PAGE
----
Founder’s Day celebrates the landing of spaniard Don Pedro Menendez de Aviles and the founding of St. Augustine on September 8, 1565. The reenactment by the Historic Florida Militia’s Men of Menendez takes place at the Mission Nombre de Dios (the actual place that the landing happened) the Saturday closest to the 8th of September every year.
Mendendez and his men come ashore and are greeted by Father Lopez. Menendez proclaims the land in the name of God (Nombre de Dios).
After the veneration of the Cross, the entourage proceed to celebrate Mass at a rustic alter made of wood. Followed by a Grand Processional from Mission grounds to the Fountain of Youth to reenact the First Thanksgiving.
The reenactment did not take very long - about 45 minutes. We arrived 15 minutes before the event and got the very last parking spot. There are a LOT of people that come to Founder’s Day and stay for Mass. If you plan on going next year, arrive early to get a parking spot. Even though it is September, is is still very hot and humid in Florida.
The grounds of Mission of Nombre de Dios are spectacular. Shrines and statues are surrounded by lush greenery and trees. It is here that the Great Cross was erected in 1965 to commemorate the 400th anniversary of the first parish Catholic Mass. The chapel, which is dedicated to Our Lady of La Leche, is a shrine which houses a detailed carved statue of Mary nursing the baby Jesus.
Aidan and I really enjoyed the Mission Nombre De Dios Museum. We were very lucky to have a private tour of the many artifacts by docent, John. The museum focuses on the founding of St. Augustine. There is a wonderful diorama of the Mendendez Landing of 1565 and my favorite, the original casket in which Menendez was buried in 1574.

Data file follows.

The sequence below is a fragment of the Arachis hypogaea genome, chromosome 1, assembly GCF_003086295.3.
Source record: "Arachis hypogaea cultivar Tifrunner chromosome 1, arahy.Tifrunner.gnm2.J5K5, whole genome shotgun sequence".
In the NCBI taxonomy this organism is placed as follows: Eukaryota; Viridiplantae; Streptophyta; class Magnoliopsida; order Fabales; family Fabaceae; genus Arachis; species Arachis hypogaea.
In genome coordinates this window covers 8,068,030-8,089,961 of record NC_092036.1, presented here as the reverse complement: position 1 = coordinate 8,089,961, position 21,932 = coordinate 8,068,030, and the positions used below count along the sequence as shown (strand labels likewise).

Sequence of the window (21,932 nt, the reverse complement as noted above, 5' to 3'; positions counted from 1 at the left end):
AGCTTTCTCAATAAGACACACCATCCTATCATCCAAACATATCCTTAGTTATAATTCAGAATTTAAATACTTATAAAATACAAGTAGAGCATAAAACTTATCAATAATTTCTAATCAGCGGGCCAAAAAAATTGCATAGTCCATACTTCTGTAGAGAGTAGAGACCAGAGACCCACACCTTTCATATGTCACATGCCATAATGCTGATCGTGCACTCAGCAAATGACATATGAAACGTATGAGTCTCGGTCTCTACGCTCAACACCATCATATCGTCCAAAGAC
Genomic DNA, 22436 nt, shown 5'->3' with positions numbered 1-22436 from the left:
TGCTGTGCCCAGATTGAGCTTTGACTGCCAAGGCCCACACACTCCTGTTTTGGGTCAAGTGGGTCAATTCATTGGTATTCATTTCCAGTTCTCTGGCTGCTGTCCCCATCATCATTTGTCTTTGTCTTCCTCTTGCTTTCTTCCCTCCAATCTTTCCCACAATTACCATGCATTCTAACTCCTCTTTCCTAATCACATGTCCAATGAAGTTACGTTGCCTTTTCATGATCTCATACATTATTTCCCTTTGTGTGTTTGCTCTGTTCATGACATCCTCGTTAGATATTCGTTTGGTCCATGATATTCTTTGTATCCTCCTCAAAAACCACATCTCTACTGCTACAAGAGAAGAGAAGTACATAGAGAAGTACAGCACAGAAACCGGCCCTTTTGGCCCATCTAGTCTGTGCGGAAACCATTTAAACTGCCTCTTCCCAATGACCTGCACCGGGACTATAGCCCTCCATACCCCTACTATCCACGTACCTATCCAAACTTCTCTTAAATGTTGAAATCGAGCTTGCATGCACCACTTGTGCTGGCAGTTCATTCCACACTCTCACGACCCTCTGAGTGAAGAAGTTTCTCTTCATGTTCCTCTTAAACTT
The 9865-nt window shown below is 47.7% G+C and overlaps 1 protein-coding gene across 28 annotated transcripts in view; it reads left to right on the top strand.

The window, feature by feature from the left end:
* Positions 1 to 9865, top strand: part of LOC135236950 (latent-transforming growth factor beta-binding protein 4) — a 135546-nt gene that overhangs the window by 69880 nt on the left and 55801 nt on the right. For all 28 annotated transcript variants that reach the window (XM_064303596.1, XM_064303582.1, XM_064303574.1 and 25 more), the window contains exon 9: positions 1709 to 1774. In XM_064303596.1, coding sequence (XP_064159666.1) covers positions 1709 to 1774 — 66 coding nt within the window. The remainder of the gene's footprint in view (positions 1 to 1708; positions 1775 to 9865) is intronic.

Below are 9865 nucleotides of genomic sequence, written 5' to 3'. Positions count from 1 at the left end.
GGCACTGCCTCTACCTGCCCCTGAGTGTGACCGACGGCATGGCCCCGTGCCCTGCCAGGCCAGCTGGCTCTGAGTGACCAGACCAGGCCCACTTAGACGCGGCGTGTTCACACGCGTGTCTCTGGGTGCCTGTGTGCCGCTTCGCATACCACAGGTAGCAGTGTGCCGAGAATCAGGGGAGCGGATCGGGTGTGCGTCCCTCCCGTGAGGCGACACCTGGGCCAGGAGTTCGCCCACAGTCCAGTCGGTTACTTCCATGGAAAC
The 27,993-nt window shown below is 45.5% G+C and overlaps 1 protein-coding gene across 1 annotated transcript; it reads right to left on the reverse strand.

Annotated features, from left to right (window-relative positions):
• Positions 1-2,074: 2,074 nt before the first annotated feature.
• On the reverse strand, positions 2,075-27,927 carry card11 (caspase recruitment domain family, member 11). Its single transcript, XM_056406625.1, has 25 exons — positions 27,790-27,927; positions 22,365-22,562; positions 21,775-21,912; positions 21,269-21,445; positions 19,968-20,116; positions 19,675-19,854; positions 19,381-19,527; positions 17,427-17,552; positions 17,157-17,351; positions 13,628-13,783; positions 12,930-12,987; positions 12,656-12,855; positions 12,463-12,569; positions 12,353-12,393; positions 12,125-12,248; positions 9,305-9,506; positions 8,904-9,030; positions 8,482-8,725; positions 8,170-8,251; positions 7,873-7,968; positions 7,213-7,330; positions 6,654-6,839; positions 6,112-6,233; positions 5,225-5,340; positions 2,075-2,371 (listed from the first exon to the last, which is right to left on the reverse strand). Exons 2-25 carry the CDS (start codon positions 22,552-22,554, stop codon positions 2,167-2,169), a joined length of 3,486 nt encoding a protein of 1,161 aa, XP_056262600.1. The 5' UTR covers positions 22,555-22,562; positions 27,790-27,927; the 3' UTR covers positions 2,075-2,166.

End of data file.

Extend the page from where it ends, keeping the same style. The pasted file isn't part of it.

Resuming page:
Unfortunately, the events of the day did not stay with the posted schedule. While Mass was being held, Aidan and I did our museum tour. We thought we had plenty of time to head over to The Fountain of Youth Archeological Park for the reenactment of the processional to the grounds from the mission and the very First Thanksgiving. When we arrived at 12:50 for a supposed 1 pm. start - the reenactment had already been done. Apparently the schedule changed and they were much earlier. Even though we were disappointed, we did walk around the park and have a sip of water from the famous Fountain of Youth.
History of Founder’s Day by Florida Historic Coast
On September 8, 1565, more than 450 years ago, Admiral Don Pedro Menéndez de Avilés stepped ashore from Matanzas Bay on behalf of Spain and founded St. Augustine, Florida, the oldest continuously occupied European city in the continental United States. Each year, the city of St. Augustine marks this momentous occasion with Founder’s Day events, historical re-enactments, a mass, procession, meals and more.
Menéndez was joined by soldiers and sailors and more than 100 civilians. Married men and women, artisans, tradesmen and children made up the settlement at the Timucuan village of Seloy. Kneeling and kissing the cross carried by Father Lopez, Menéndez and his officers swore allegiance to God and King and proclaimed this place as “St. Augustine.”
The Real First Thanksgiving
The landing party celebrated a Mass of Thanksgiving and, afterward, Menéndez laid out a meal to which he invited as guests the native Timucuan Indians who occupied the site. The Thanksgiving at St. Augustine was celebrated 56 years before the Puritan-Pilgrim Thanksgiving at Plymouth Plantation in Massachusetts, which makes this the first Thanksgiving in the continental U.S between Europeans and native peoples.
Founder’s Day is celebrated in St. Augustine each year on the Saturday closest to Sept. 8. The celebration starts in the morning at the Mission Nombre de Dios with a re-enactment of the landing of Pedro Menendez and his crew and a Catholic Mass of thanks and celebration. After the Mass, re-enactors travel from the Mission to the Fountain of Youth Archaeological Park, the original location of Menendez’ first settlement of St. Augustine.